THE LEATHER BIKER JACKET
item /ˈʌɪtəm/ noun noun: item; plural noun: items 1. an individual article or unit, especially one that is part of a list, collection, or set. “the item of the magazine” I have chosen the leather biker jacket as the subject in which to open a unique dialogue. Everyone has a story to tell, the item becomes the muse, the inspiration for different creatives to express themselves through a piece of work. No restrictions. The chosen item pulls all the stories together comfortably within the issue allowing the reader to understand the artist and their vision that much easier. Apostolos Koukidis
Paul Joyce, Stylist
Bertha Carasso, Stylist
Adam-Peter Hicks, Photographer
Timothy Wang,, Womenswear Designer
On the Leather Jacket and Power
‘Self-presentation is about power,’ writes fashion scholar Elizabeth Wilson. What we wear may not be who we are underneath - but our choice of clothing gives us a symbolic means to define ourselves as subjects. It gives us control over our unstable human bodies, and what they say to the world – we can reveal them, hide them away, restrict them or transform them completely. Clothing becomes an integral part of the language of self-presentation; we use it to create narratives about ourselves, of how we fit into a given society. We can be conservative or rebel, look back into the past or resolutely into the future.
Brando’s perfecto in The Wild Ones, a leather jacket has connotations of a raw masculinity, of the cowboy, the biker. It represents male virility; a leather jacket hides the body’s inadequacies and makes it resilient, powerful. Subcultures embraced these connotations because they symbolise rebellion – masculinity untrammeled by the establishment. From gay leathermen to the punk rock movement, subcultures have long uses the leather jacket to play with and manipulate what it means to be man. It was Yves Saint Laurent, in his 1960 presentation for Dior, who first presented a leather jacket for women. It caused a controversy – signaling Saint Laurent’s final collection for the house. But women embraced the leather jacket for the same reasons that men did – it symbolised a raw power in a time when the feminist movement was swelling. Like men, women also used the leather jacket as a second skin, allowing them not only access to rebellion but also to a visible sexuality that had previously been denied. They could disavow gender expectations, like Debbie Harry, or later, during the 1980s, use their leather jacket as a sign of conspicuous wealth, coded with the sexual gratification that economic independence can bring. As Donna Karan declared, ‘Nothing else feels like leather on your skin, it’s the ultimate sensuality!’
But fashion also gives us the means to explore and traverse our complicated relationship with human sexuality. We can wear a nun’s habit or a bondage harness, offer up our erotic desires or erase them completely. Clothing can become a point of sexual power and control, a challenge to the establishment. The once humble leather jacket may seem a curious place for these issues to collide. Starting out as a functional garment, worn by soldiers during the First World War, the leather jacket has become a cultural institution in itself. It is no longer just an item of clothing but over time has instead become a carrier of meaning – turning into both an icon and a fetish. We desire the leather jacket because it speaks this meaning to the world; it is a coat of armour, a second skin.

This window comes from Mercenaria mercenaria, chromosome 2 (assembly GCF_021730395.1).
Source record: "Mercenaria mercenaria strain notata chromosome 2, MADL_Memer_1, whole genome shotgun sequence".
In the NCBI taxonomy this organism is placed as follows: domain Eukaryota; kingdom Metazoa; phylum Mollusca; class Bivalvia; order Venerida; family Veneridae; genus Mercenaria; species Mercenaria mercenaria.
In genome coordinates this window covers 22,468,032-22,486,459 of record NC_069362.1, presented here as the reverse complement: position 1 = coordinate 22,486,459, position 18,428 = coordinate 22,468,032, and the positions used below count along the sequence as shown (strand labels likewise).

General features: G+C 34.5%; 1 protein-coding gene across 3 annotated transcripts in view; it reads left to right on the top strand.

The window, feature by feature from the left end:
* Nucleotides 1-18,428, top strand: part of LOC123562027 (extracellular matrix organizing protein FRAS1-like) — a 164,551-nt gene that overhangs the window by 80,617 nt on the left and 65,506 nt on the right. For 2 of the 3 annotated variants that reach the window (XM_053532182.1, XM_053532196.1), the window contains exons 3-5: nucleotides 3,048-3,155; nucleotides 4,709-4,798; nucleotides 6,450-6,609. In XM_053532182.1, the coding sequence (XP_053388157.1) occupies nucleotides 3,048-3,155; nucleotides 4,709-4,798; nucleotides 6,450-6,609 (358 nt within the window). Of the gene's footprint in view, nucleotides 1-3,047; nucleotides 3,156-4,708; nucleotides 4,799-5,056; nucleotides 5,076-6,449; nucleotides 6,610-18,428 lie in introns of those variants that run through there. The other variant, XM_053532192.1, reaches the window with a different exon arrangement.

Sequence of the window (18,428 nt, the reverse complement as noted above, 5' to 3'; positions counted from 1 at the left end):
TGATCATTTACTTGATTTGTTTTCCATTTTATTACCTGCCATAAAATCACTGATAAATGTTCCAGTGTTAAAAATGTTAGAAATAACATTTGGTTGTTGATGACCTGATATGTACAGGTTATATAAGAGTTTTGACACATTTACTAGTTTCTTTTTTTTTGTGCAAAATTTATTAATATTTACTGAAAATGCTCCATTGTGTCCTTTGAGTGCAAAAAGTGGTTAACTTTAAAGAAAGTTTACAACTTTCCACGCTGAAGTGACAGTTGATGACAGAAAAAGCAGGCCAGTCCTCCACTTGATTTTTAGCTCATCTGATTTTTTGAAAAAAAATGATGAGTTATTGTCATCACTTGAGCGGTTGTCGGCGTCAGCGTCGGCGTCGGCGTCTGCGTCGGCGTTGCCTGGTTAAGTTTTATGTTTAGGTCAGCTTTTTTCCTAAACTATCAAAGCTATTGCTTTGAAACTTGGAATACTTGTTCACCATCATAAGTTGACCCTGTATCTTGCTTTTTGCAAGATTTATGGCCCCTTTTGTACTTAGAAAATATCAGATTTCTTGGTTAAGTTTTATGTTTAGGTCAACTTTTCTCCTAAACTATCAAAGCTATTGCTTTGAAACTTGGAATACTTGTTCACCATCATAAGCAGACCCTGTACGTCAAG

In 2000, John Galliano presented his ‘Sado-Maso’ collection for Dior couture. It was a typically incisive collection from the flawed genius linking the combination of leather and fantasy, the leather jacket becoming a fetish of extreme wealth and power. The leather jackets that he presented were warped and skin tight, in black,
But why did this come to be? The leather jacket’s enduring appeal seems to stem from its implication of an unbridled masculinity. From its original incarnation on the fields of war to Marlon
blood red and sharp yellows, the models holding phallic shotguns and the stripped skins of foxes and rabbits. In true Galliano style the collection was divisive and controversial, but it summed up a century of what the leather jacket had represented â€“ power and rebellion, transformation and wealth. It may seem that as the leather jacket has filtered down into the everyday wardrobe that it has lost its power. But its connotations are unavoidable, and when you wear a leather jacket you bear its past meanings. Fetishists remain seduced by leatherâ€™s intriguing power, as too do designers, who continue to reinvent the leather jacket for modern life, like Rick Owens, whose leather jackets have become a rites of passage for the fashion obsessive. For both men and women the leather jacket continues to represent power. Whether this power manifests itself economically, sexually, as rebellion or fetish â€“ the leather jacket has given us the authority to define ourselves, to choose who we want to be. Jack Moss, Writer